One of the first steps should be to reassess the current risks, said Robert Bea, an emeritus professor of civil engineering at UC Berkeley whose research shows that eight so-called 100-year floods have hit Houston in the last 27 years.
Much of the flood damage from recent storms hit places not designated as flood zones and therefore not protected by safety rules, according to a recent study published in the journal Natural Hazards Review. More than two-thirds of houses in Houston are not in a flood zone.
“There is a certain uncertainty in any flood map,” said Gerald Galloway, a flood-protection expert who teaches at the University of Maryland and the University of Texas in Austin. “The 100-year elevation is not some magic number that says if you are above this level you are safe.”
Officials from the Federal Emergency Management Agency said it appeared that 68,000 homes in Harris County, most of them in Houston, were flooded by Harvey, though they are still tallying the damage.
Floyd Jennings is among the residents whose houses were built before 1985 and not subject to the flood-protection codes.
His 1968 home took on a few inches of water, forcing him to tear out the flooring, junk his car and discard a refrigerator that was in the garage. Even so, he considers himself lucky compared to others in his area that took on several feet of water.
“It doesn’t take too much flooding to cause damage,” said Jennings, a lawyer and psychologist who supervises the mental health unit of the Harris County public defender’s office. “I will never make fun of an old codger building an ark in his backyard.”
Not all newer construction fared better.
When Paul Womack’s house was built in 2003, it was not in a federally designated flood zone, and so the new codes did not apply. Several years after he purchased the home, flood maps were redrawn to include it in the 500-year zone.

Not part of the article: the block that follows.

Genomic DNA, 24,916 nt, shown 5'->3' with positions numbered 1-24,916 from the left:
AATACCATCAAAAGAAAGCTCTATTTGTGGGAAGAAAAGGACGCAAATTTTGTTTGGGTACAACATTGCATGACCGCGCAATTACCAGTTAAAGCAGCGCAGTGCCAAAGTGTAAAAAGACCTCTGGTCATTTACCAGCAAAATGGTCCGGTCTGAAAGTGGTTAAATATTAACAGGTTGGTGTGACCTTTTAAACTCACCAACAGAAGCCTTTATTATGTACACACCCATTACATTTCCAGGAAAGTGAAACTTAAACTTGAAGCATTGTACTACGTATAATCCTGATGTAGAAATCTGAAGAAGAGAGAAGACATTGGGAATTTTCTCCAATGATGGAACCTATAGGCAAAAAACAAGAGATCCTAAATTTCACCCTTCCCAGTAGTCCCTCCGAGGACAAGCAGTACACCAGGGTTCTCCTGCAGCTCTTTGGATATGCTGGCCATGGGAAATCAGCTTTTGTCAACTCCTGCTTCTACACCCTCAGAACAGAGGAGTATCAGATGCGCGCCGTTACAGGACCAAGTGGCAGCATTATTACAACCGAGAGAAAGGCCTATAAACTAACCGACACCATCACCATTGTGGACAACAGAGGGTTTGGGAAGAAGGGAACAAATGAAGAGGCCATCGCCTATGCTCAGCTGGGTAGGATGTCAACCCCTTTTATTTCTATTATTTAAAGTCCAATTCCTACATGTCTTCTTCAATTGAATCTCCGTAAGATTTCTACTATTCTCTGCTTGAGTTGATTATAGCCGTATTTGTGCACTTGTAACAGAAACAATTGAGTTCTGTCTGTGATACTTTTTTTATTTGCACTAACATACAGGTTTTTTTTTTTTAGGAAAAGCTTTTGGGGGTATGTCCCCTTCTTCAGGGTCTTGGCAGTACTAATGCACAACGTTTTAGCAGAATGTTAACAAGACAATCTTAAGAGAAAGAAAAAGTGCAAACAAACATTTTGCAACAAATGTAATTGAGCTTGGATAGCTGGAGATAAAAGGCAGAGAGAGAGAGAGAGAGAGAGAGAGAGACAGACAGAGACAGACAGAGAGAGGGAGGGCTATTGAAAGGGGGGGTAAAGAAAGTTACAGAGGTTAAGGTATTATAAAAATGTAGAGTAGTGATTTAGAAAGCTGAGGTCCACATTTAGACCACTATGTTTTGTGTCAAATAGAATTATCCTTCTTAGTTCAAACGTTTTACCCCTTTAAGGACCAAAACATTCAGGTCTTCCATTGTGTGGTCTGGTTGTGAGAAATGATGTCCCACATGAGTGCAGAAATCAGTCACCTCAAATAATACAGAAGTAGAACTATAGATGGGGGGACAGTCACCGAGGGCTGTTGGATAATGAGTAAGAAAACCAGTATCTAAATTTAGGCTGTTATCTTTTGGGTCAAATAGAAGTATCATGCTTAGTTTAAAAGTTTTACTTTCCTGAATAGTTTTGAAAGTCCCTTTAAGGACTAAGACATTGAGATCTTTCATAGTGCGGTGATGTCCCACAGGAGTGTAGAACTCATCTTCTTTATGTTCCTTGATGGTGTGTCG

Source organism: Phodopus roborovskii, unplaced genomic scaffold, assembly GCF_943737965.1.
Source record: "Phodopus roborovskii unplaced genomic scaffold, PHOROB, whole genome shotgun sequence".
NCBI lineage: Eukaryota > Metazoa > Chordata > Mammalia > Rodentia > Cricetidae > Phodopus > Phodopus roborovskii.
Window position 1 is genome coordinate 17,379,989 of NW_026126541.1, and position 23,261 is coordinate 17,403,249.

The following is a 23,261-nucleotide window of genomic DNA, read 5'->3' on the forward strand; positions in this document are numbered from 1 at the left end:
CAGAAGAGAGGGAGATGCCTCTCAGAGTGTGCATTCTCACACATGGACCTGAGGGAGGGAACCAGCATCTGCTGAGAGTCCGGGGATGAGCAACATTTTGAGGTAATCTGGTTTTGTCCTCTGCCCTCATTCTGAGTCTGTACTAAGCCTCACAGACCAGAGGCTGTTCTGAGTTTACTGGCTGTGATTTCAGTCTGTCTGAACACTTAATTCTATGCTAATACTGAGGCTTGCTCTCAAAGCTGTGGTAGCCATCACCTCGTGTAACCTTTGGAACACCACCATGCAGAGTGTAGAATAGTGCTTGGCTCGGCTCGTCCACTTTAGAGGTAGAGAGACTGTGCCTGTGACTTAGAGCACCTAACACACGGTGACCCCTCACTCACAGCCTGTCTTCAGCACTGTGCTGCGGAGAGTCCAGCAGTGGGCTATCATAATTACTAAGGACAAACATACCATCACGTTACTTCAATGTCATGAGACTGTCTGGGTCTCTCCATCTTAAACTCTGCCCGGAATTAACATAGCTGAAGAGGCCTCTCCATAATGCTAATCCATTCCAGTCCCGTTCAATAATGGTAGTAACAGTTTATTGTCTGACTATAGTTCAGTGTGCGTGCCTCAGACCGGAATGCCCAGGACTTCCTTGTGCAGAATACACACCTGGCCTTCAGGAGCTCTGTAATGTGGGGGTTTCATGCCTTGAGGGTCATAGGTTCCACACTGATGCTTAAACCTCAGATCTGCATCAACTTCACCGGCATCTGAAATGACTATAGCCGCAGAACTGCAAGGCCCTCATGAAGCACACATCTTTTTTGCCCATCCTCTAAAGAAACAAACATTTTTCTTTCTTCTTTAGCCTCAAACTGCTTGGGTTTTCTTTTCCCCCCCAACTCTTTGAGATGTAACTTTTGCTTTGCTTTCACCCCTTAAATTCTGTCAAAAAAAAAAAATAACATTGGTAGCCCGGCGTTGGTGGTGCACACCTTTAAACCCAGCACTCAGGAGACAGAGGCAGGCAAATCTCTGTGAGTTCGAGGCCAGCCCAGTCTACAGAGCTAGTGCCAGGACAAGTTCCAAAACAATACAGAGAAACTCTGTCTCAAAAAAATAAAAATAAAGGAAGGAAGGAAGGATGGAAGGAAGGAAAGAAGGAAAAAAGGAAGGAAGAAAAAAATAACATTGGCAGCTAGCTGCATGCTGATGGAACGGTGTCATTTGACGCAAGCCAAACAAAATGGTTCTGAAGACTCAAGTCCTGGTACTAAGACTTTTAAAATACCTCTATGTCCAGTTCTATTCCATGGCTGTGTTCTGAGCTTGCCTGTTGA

During Harvey, the house took on 5 or 6 inches of water, destroying doors, cabinets, furniture and flooring, while he, his wife and two children remained dry upstairs. The flood came so fast that they didn’t have time to drive out, Womack said.
The damage will run about $50,000 or $60,000, much of which will be covered by federal flood insurance. It was the second time in 18 months that the house flooded.
Womack said he thought about a retirement home in the Texas hill country. But until then he figures he’ll have to live with the risk.
“The majority of people do what I am doing, tear it down, remodel and repair it when it floods,” he said. “If you live near a bayou, you are going to get flooded.”
The biggest challenge for Houston is what to do about all the older houses. It can cost hundreds of thousands of dollars to improve the safety of a low-lying house.
In 2016, after his home in Houston’s Meyerland neighborhood flooded for the second time in two years, Drew Shefman gave himself a choice: move or elevate his house.
In August, crews began digging tunnels under the footings and slab, inserting beams that would be jacked up 10 feet. The lift was scheduled for Sept. 1. But as forecasts of Hurricane Harvey became more worrisome, his contractor moved up the schedule. Nearly half the lift was completed by Aug. 30 — one day before the storm hit.
“They raised us to an elevation of 56 inches and the water line from the hurricane was at 51 inches,” Shefman said.
“I feel guilty enjoying dinner with my family while my neighbors are in an apartment after losing everything,” he said.
Another approach is to reduce flood risks in entire neighborhoods.
Galloway, the flood-control engineer, noted that Milwaukee is buying up houses along flood-prone rivers and removing them. In Sacramento, farmers are paid to flood their fields in the case of emergency storage needs. The most extensive civil engineering has been done in Chicago, where the city is building a multibillion-dollar network of 130 miles of tunnels that are 150 to 350 feet deep to store billions of gallons of rain water.
Houston officials said such a network could help drain water to the Gulf of Mexico in big storms when bayous and creeks overflow their banks.
Another massive proposal would involve building a storm wall across Galveston Bay, protecting the city from a storm surge, though it would have done little to prevent the Harvey flooding.
“You can’t really do anything unless you know what your risk is,” Galloway said. “You can’t bet on what nature is going to do.”
The data analysis in this story has been published as open-source software.
The lead photo is Drew Shefman, his wife Pam and his daughter Quinn inside their elevated Houston home.
Graphics by Raoul Ranoa. Research by Scott Wilson. Digital production by Ben Welsh.